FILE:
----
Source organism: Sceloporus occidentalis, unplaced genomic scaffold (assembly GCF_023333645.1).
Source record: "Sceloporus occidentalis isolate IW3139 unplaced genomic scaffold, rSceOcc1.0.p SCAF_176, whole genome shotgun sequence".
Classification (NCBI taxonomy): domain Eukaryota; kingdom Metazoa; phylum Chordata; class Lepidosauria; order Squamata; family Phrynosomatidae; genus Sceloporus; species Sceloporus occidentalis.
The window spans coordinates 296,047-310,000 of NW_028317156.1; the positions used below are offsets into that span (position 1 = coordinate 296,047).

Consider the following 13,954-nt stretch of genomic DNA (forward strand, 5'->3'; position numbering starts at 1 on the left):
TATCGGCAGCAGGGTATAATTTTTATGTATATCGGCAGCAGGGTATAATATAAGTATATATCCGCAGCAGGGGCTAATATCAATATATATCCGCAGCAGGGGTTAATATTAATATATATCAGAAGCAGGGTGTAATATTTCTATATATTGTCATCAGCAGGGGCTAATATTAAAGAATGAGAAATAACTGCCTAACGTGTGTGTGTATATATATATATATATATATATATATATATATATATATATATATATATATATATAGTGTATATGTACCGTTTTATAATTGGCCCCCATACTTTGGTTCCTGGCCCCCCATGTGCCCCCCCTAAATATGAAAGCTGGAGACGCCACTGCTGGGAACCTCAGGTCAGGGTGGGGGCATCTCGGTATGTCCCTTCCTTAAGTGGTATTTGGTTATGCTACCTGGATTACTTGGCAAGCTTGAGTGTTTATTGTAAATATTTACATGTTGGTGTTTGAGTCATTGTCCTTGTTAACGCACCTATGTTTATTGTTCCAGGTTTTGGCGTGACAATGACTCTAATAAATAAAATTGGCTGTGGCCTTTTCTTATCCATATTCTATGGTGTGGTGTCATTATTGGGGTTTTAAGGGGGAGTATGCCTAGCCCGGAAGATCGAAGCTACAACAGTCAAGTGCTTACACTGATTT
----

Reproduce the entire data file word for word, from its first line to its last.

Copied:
Source organism: Sceloporus occidentalis, unplaced genomic scaffold (assembly GCF_023333645.1).
Source record: "Sceloporus occidentalis isolate IW3139 unplaced genomic scaffold, rSceOcc1.0.p SCAF_176, whole genome shotgun sequence".
Classification (NCBI taxonomy): domain Eukaryota; kingdom Metazoa; phylum Chordata; class Lepidosauria; order Squamata; family Phrynosomatidae; genus Sceloporus; species Sceloporus occidentalis.
The window spans coordinates 296,047-310,000 of NW_028317156.1; the positions used below are offsets into that span (position 1 = coordinate 296,047).

Consider the following 13,954-nt stretch of genomic DNA (forward strand, 5'->3'; position numbering starts at 1 on the left):
TATCGGCAGCAGGGTATAATTTTTATGTATATCGGCAGCAGGGTATAATATAAGTATATATCCGCAGCAGGGGCTAATATCAATATATATCCGCAGCAGGGGTTAATATTAATATATATCAGAAGCAGGGTGTAATATTTCTATATATTGTCATCAGCAGGGGCTAATATTAAAGAATGAGAAATAACTGCCTAACGTGTGTGTGTATATATATATATATATATATATATATATATATATATATATATATATATATATATAGTGTATATGTACCGTTTTATAATTGGCCCCCATACTTTGGTTCCTGGCCCCCCATGTGCCCCCCCTAAATATGAAAGCTGGAGACGCCACTGCTGGGAACCTCAGGTCAGGGTGGGGGCATCTCGGTATGTCCCTTCCTTAAGTGGTATTTGGTTATGCTACCTGGATTACTTGGCAAGCTTGAGTGTTTATTGTAAATATTTACATGTTGGTGTTTGAGTCATTGTCCTTGTTAACGCACCTATGTTTATTGTTCCAGGTTTTGGCGTGACAATGACTCTAATAAATAAAATTGGCTGTGGCCTTTTCTTATCCATATTCTATGGTGTGGTGTCATTATTGGGGTTTTAAGGGGGAGTATGCCTAGCCCGGAAGATCGAAGCTACAACAGTCAAGTGCTTACACTGATTT